In rare cases, we’ve run into houses where someone caulked the bottom edge of the lap siding. This caused lots of wood rot problems. This is another situation where caulking, incorrectly applied, causes big problems. Your home is designed to shed moisture. Gravity, the constant inevitable force, makes water never run uphill. Caulking the bottom edge of lap siding essentially seals moisture into the interface between the lap siding and the sub framing and holds it there. Bottom edges of siding/trim/whatever generally aren’t to be caulked. If any moisture gets in, it will follow gravity and as long as it can escape it will.
Most new construction being built is built with James Hardie Siding or LP Smart Side Siding. Some earlier generations of smart side (those between early 1990s and 2000) we see rot on. The newer smart side (mostly anything built after 2000) is a great siding material and if maintained resists rot well. Normally where we see rot on a smart side home isn’t due to a fault of the siding, but a bad design. Often it’s at the end of a gutter run where the gutter returns into the siding along a roof pitch. Water running off the roof gets between the end of the gutter and the siding. If the builders installed the gutters before painting, that little piece of siding between the end of the gutter and the siding didn’t get painted. No paint protection plus water at every rain equals wood rot eventually.
The only other common area we see smart side rot is the case of bushes being right up next to the house. In these scenarios the bottom edge of the smart side panel near the foundation will rot due to the bush holding moisture in near the home.
James Hardie Siding
James Hardie Siding is literally concrete. Since it is not a wood product, it does not rot. Hardie make all aesthetic styles of their siding product – lap, batten board, panel, shingle and in our opinion it’s the most durable siding product on the market. The drawback is certainly cost. It is an expensive product both to buy and install. Head over to our James Hardie page to read more.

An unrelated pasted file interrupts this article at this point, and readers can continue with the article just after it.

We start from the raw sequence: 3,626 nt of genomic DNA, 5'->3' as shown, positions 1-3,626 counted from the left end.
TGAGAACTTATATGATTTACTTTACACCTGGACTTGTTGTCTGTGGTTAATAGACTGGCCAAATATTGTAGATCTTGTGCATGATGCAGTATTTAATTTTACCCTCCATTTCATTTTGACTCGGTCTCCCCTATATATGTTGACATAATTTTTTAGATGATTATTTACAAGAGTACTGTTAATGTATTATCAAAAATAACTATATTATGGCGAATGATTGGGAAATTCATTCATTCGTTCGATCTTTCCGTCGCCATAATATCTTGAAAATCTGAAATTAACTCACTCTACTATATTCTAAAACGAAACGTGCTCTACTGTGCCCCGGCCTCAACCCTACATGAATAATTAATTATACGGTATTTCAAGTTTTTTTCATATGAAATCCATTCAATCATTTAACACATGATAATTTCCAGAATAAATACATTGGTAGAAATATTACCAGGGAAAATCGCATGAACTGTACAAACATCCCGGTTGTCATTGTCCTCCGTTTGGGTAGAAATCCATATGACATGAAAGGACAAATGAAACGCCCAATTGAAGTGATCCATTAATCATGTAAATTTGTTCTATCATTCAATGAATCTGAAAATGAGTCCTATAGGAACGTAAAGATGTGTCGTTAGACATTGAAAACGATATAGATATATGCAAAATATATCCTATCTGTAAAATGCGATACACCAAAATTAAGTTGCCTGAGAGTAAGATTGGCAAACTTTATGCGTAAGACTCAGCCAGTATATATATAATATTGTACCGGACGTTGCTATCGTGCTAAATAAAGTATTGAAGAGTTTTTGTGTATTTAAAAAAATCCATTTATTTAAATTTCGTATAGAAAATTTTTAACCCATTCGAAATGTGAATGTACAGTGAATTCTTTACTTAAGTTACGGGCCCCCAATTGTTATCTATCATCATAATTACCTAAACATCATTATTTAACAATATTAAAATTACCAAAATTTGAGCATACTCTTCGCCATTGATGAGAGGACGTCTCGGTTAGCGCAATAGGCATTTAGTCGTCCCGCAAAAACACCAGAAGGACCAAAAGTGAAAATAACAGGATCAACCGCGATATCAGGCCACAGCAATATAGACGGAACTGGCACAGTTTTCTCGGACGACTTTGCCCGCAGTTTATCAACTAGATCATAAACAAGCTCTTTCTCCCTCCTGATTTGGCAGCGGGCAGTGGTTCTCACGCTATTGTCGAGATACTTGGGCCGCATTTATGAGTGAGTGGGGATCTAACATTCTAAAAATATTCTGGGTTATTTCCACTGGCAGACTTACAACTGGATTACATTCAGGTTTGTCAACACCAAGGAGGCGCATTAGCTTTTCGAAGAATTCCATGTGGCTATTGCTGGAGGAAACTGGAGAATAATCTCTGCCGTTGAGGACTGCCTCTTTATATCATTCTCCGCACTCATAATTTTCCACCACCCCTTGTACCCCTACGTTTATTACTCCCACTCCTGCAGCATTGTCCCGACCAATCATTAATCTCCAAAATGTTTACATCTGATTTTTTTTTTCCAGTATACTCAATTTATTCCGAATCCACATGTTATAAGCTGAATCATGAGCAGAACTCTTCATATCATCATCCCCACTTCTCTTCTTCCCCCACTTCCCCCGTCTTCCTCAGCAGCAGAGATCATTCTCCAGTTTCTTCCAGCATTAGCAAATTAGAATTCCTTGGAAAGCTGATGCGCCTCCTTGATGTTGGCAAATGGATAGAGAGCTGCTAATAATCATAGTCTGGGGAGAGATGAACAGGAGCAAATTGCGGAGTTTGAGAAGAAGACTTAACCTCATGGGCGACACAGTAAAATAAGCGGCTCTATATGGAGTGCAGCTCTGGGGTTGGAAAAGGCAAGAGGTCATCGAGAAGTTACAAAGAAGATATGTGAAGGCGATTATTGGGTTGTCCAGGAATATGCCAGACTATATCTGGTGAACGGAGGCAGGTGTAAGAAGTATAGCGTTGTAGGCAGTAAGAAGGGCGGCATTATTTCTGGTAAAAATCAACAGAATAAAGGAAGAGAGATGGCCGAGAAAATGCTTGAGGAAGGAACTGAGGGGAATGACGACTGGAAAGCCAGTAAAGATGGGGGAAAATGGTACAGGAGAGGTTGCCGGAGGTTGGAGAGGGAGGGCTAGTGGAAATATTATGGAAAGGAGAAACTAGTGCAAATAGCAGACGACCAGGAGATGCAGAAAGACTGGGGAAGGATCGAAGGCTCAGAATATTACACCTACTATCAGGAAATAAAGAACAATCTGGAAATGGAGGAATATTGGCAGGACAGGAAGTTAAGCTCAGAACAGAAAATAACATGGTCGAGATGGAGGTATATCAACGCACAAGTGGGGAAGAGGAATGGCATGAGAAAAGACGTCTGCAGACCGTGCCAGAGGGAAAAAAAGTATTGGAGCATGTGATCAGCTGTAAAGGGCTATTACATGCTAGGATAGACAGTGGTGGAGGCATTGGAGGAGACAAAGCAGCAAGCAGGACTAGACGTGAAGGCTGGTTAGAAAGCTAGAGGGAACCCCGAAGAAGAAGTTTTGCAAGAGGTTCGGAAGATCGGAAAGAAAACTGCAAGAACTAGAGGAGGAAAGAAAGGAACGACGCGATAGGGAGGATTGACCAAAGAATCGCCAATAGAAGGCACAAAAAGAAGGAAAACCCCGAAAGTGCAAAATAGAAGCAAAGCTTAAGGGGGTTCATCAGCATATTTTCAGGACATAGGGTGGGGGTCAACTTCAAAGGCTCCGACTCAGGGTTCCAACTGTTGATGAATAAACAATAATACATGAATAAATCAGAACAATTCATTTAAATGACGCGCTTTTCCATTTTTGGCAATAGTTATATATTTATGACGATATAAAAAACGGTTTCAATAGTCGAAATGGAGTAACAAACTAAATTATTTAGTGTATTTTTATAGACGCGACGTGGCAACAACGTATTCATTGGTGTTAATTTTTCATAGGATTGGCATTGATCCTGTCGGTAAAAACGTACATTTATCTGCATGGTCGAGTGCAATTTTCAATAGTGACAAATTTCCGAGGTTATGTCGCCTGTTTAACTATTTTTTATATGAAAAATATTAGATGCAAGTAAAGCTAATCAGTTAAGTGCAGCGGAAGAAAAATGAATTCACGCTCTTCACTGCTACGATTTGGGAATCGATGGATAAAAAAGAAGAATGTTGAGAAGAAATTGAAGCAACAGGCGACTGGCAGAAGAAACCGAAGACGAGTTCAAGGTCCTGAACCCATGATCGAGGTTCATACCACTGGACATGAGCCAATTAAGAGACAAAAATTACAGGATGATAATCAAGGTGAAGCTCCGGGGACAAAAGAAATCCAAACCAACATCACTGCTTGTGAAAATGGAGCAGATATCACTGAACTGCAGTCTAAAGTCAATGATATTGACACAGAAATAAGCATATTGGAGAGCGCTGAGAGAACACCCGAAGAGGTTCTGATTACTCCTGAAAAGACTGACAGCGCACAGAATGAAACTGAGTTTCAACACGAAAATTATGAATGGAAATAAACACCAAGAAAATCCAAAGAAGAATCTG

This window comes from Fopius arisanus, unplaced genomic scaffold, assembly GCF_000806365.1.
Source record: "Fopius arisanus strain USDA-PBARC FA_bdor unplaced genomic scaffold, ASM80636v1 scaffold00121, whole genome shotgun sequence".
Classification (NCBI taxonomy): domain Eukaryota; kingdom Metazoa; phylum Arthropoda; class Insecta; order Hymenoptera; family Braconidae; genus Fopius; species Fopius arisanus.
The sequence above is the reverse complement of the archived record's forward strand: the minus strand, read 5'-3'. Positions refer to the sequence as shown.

Trim rots normally because the home hasn’t been painted in 15 to 20 years and raw wood is exposed. Raw wood exposed to moisture will eventually rot no matter what type it is. Rot on trim is preventable via proper priming and painting and also good caulking.
There of course are other strange cases we run into with wood rot repair and carpentry, but those above are 80-90% of what we deal with painting every year. Wood rot is best prevented via:
- Routine maintenance – if you see bare wood on your home, cracking caulking, peeling paint or the beginnings of some wood rot it’s best to get a painting company out there to estimate it. If caught early, it’ll be less expensive than if you defer and allow things to get worse.
- Quality siding or building materials – some building materials perform better here than others. If you have a home you love and you plan on being there a long time, it may be worth it to weight the pros/cons of replacing your siding with something that will perform better than what is currently on your home. At the least, make sure any contractor you hire is using the right material for the job.
- Keep bushes away from home – trim the bushes back away from the house so at the very least air can move between the bushes and your home
- Maintain your guttering – if you see a gutter leaking, eventually that will rot your fascia board.
- Don’t caulk things that aren’t supposed to be caulked – let your home’s design and gravity do what they do. Don’t caulk bottom edges of siding or trim.
Contact Great Plains Painting for expert wood rot repair in Kansas City!